Born Enos Edward Canutt in Colfax, Washington, he is our first stunt man on the "Born Today" list. He grew up on a ranch and broke his first bronco when I was just 11; by the age of 16 is was riding in the local rodeo. By 17 he was riding professionally. It was in 1914 at an event called the Pendleton Round-Up, he got his nickname "Yakima" when a local newspaper misidentified him. He went on to have a very successful rodeo career; but he got into stunts for the movies very early on in his life in the year 1915. It was in a short staring the legendary Tom Mix. In all during the 1910's and 1920's he did stunts in 7 films as a double. However, by 1919, he also embarked on an acting career in episode of the silent serial Lightning Bryce. During the silent era, he had many more acting roles than stunt doubling work--and back then stunt people were rarely, if ever credited. Of course, in all the films in which he actually acted, he did his own stunt work. With his nickname now being used as an actual first name, a new nickname "Yak" was applied to him; and during this time frame he was sometimes credited as simply Yak. His first speaking role came in the last film he acted in during the 1920's: A Texan's Honor (1929), now sadly a lost film. He went on to have almost as long an acting career as he did in stunts. Also during the silent era, he had 5 producer credits, and 2 writing credits; pretty impressive for a guy who started out breaking bronco's on his father's ranch in Washington State! His last appearance on film came in 1985, a year before his death in the short Yak's Best Ride. He passed away from natural causes on the 24th of May 1986 at the age of 90. He is interred in Vahalla Memorial Park Cemetery.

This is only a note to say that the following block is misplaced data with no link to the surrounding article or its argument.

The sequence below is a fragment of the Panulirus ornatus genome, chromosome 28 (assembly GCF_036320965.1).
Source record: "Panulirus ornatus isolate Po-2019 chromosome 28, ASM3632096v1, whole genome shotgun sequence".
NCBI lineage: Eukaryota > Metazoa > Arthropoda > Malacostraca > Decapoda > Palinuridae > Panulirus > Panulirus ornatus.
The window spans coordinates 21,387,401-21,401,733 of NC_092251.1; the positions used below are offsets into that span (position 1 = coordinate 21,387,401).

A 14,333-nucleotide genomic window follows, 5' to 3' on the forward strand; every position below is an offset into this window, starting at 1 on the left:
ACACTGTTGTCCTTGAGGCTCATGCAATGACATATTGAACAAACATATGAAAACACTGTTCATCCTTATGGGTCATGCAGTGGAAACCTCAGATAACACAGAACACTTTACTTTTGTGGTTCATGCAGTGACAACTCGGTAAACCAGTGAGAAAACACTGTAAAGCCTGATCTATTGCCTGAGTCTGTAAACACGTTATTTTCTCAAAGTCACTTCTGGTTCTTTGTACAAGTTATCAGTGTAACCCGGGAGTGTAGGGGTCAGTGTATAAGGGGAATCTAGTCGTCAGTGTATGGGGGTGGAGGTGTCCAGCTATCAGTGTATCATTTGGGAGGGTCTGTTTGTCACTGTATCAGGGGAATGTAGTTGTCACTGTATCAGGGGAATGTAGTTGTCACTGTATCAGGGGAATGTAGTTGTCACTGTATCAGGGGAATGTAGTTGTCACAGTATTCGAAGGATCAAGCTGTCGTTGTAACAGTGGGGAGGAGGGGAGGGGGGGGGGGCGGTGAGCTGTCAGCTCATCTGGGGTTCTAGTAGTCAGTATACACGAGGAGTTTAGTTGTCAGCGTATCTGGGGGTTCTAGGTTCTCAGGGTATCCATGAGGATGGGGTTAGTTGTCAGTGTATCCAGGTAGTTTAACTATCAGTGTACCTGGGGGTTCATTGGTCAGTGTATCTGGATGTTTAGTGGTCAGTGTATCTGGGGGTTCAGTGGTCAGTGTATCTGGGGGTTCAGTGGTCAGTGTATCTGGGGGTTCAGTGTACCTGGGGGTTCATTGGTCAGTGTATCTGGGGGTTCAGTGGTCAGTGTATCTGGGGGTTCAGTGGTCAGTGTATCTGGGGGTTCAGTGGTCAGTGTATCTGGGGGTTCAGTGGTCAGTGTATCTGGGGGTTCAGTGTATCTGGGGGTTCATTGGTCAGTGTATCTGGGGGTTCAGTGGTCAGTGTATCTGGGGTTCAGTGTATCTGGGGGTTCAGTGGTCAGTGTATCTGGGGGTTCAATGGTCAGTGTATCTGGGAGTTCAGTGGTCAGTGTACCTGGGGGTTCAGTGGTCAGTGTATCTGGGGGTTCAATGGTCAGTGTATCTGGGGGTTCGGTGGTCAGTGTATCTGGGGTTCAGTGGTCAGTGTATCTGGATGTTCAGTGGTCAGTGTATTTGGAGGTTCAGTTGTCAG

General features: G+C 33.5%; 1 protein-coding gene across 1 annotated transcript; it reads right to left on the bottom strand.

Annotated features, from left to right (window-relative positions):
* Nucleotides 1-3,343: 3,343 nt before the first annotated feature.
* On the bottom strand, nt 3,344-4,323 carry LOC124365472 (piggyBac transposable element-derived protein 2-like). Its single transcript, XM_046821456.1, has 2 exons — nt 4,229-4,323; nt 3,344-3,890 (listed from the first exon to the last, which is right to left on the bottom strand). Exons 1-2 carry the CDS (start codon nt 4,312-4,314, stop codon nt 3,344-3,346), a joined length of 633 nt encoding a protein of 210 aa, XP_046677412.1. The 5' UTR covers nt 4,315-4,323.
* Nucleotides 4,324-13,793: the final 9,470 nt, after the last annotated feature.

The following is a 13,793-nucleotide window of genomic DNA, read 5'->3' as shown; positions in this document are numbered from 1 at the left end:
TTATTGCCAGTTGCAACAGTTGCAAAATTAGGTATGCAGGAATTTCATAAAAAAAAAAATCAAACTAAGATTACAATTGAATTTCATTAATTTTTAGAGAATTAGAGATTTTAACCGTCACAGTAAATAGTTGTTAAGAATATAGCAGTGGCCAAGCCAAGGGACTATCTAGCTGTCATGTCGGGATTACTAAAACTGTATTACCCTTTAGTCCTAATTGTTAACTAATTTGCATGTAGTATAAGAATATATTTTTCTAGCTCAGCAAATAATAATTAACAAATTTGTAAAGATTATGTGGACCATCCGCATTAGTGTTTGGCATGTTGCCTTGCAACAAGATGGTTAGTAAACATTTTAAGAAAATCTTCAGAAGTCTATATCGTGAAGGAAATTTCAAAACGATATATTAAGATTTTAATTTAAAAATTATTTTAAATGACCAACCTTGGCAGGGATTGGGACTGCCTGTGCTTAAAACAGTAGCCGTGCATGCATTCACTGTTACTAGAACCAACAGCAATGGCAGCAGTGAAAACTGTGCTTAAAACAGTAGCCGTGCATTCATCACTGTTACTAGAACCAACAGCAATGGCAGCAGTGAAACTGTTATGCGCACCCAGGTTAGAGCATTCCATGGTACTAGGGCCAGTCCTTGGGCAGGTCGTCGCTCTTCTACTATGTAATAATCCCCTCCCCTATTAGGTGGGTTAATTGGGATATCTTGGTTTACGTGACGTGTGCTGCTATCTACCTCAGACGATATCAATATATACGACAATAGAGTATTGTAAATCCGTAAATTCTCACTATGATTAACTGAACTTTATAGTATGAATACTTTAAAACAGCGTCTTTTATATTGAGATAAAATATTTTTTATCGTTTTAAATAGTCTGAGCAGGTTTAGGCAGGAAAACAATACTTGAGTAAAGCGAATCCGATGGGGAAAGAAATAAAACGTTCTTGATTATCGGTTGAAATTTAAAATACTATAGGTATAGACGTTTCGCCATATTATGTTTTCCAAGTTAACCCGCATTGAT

|In action--John Ford's 1938 Stagecoach, doubling John Wayne.|